Data from the Sky: DARPA hotspots to Google SkyBender

Google

To provide an internet connection, current technology requires fixed infrastructure that can be expensive and needs to be maintained. For areas where that infrastructure is impractical, unaffordable or simply not provided, another solution is needed. Some people can access satellite internet, but it can be prohibitively expensive.

Some barriers to internet access are the lack of resources in developing countries, remote locations such as rural properties, and areas where the land topography prohibits laying cables and sending signals. Sometimes, the signal is only needed for a short period of time in one location. Aerial solutions to providing an internet connection solve these problems, but raise a few technological hurdles themselves.

DARPA Hotspots

If someone was to ask, “What are some of the major requirements of troops deployed in remote locations?”, Wi-Fi probably wouldn’t be on many lists. But in fact, helping troops to stay connected while in remote areas is a huge challenge, with no available infrastructure to provide data transmission.

The Defense Advanced Research Projects Agency has announced their intentions to repurpose ageing drones with the Mobile Hotspot components inside. People at ground level will then be able to connect and receive 1 Gbps communications from almost anywhere – that’s about equivalent to the speeds offered over a 4G wireless connection, with faster speeds possible in future.

How the DARPA Drone Hotspots Work

The surveillance drones used in this project are existing models that are ageing and therefore less suitable for their intended purpose. Upgrading them to deliver this technology means retrofitting the drones with the components necessary to provide a signal, as well as delivering the technology on the ground to receive the signal.

The components fit into a lightweight pod that weighs about 20 pounds and is only eight inches long, consuming around 150 watts of power. The light weight helps maximise the amount of time the drone can stay in the air; potentially around 9 hours. DARPA have developed their networking technology along with the new devices, which enables them to keep their signal strength up regardless of location or terrain.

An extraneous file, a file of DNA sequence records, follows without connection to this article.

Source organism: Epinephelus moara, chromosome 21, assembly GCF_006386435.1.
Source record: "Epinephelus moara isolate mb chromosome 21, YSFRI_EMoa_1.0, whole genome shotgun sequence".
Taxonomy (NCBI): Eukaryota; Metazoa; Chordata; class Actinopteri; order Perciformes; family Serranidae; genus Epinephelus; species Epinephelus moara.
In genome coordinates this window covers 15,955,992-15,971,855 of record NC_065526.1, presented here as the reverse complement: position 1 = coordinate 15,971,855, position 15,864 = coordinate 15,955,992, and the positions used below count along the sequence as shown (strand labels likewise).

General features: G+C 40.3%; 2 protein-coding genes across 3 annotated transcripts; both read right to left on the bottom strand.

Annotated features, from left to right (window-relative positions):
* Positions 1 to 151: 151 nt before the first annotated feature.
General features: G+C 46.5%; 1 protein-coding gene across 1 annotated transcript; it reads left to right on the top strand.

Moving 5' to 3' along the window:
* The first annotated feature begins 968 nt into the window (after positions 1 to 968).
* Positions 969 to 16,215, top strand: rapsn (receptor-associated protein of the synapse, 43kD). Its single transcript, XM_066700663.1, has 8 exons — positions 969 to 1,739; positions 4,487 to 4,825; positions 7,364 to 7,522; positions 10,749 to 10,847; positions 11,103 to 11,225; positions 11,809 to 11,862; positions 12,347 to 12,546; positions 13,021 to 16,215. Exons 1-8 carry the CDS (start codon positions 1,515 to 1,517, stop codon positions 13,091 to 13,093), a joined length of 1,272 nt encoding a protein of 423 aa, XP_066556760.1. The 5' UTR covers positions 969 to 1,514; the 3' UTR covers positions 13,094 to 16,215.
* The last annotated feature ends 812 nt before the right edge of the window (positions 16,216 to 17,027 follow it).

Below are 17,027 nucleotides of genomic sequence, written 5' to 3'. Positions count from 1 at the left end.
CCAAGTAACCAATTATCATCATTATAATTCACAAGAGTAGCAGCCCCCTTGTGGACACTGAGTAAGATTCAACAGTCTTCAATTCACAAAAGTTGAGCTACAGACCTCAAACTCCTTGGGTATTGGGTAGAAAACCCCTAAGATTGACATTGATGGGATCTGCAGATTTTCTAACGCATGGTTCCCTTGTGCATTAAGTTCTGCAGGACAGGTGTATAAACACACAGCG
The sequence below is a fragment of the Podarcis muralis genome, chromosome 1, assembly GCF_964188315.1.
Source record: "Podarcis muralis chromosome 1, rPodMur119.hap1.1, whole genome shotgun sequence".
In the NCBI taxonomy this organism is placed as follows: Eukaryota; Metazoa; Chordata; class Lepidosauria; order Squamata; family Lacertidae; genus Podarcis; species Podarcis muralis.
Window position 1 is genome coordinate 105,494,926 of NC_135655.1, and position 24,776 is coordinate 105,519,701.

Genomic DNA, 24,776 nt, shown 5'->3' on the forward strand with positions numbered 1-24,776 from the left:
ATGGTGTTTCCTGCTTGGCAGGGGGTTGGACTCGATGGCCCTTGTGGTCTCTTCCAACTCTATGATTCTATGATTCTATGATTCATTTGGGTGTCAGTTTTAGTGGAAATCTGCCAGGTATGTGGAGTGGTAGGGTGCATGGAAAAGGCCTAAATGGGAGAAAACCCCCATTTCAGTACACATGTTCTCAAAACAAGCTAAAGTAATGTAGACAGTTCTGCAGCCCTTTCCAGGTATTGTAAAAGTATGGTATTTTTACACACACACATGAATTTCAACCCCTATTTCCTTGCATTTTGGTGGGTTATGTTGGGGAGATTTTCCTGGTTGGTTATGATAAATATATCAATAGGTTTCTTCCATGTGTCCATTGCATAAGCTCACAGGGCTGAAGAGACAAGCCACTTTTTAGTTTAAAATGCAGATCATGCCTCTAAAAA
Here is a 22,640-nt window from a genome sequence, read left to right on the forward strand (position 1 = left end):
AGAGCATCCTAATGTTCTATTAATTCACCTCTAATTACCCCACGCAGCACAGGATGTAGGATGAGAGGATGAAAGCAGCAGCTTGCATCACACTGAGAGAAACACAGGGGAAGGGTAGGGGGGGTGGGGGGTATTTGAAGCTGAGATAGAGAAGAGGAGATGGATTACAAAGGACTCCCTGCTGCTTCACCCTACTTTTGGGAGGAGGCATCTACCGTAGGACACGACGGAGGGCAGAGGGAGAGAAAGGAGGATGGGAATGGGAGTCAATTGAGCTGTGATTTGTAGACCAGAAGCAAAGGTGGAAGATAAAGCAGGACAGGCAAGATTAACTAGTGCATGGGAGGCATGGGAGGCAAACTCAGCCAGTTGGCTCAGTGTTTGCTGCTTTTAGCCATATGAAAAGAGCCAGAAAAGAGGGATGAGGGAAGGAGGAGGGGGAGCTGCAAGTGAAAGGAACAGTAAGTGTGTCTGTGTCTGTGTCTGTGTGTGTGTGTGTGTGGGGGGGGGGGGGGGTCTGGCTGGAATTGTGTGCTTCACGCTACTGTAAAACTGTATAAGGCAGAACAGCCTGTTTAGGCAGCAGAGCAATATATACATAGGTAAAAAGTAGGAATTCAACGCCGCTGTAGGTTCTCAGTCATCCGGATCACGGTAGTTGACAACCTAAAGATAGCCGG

People on the ground will connect via more of DARPA’s technological breakthroughs, using steerable antennae that can find, follow and link with moving platforms. The signal will be spread using a mesh network-style system, with a fixed node on the ground and aerial devices attached to the drones.

Other advances include:

  • A Low Noise Amplifier, to boost signal but reduce noise
  • Power amplifiers that can send signal reliably over long distances
  • New strategies for airborne networking, especially over difficult terrain
  • The small, efficient pod used to house the technology.

Google Skybender

DARPA are not the only ones looking to provide internet from the skies. Google have also been experimenting with airborne solutions for providing data services. Google have reportedly looked into satellites, lasers, unmanned balloons and drones to deliver a millimetre wave signal that could potentially provide speeds much faster than current 4G technology.

The ultimate goal for Google is to have thousands of drones providing signal to the ground. There are many challenges to overcome – for example, the millimetre wave signals have a shorter range compared to mobile phone signals.

The project uses an “Optionally Piloted Aircraft” called a Centaur, and Solara 50s which are solar-powered drones made by a company named Titan that Google acquired in 2014. Google are using ground-based antennae as millimetre wave transceivers, although the ultimate purpose for the signal is handheld mobile devices.

Project Loon

Another Google research and development initiative that looks to the skies is Project Loon, which uses unmanned balloons designed to high altitudes to beam signal back down to devices. The balloons sit at an altitude of around 18 – 25 km, and are designed to provide signal to remote and rural locations.

The airborne projects avoid the need for expensive fibre cable to be laid, which could be used to benefit countries and areas where laying permanent infrastructure is too costly or difficult. Google also envisage their technology being used to provide internet access to people in developing countries and in disaster zones to help coordinate emergency rescue efforts.

While there have been concerns voiced about the safety and potential ecological impact of the technology, providing signal from the skies bypasses many common issues with providing signal to remote locations. As the research and development progresses, the end result is increased connectivity potential for people all around the world.

 

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Neil Aitken

Having worked in 3 countries for 4 telcos on both voice and data products, Neil is in a position to give you the inside track. Get beyond the marketing messages to the best plan for you.

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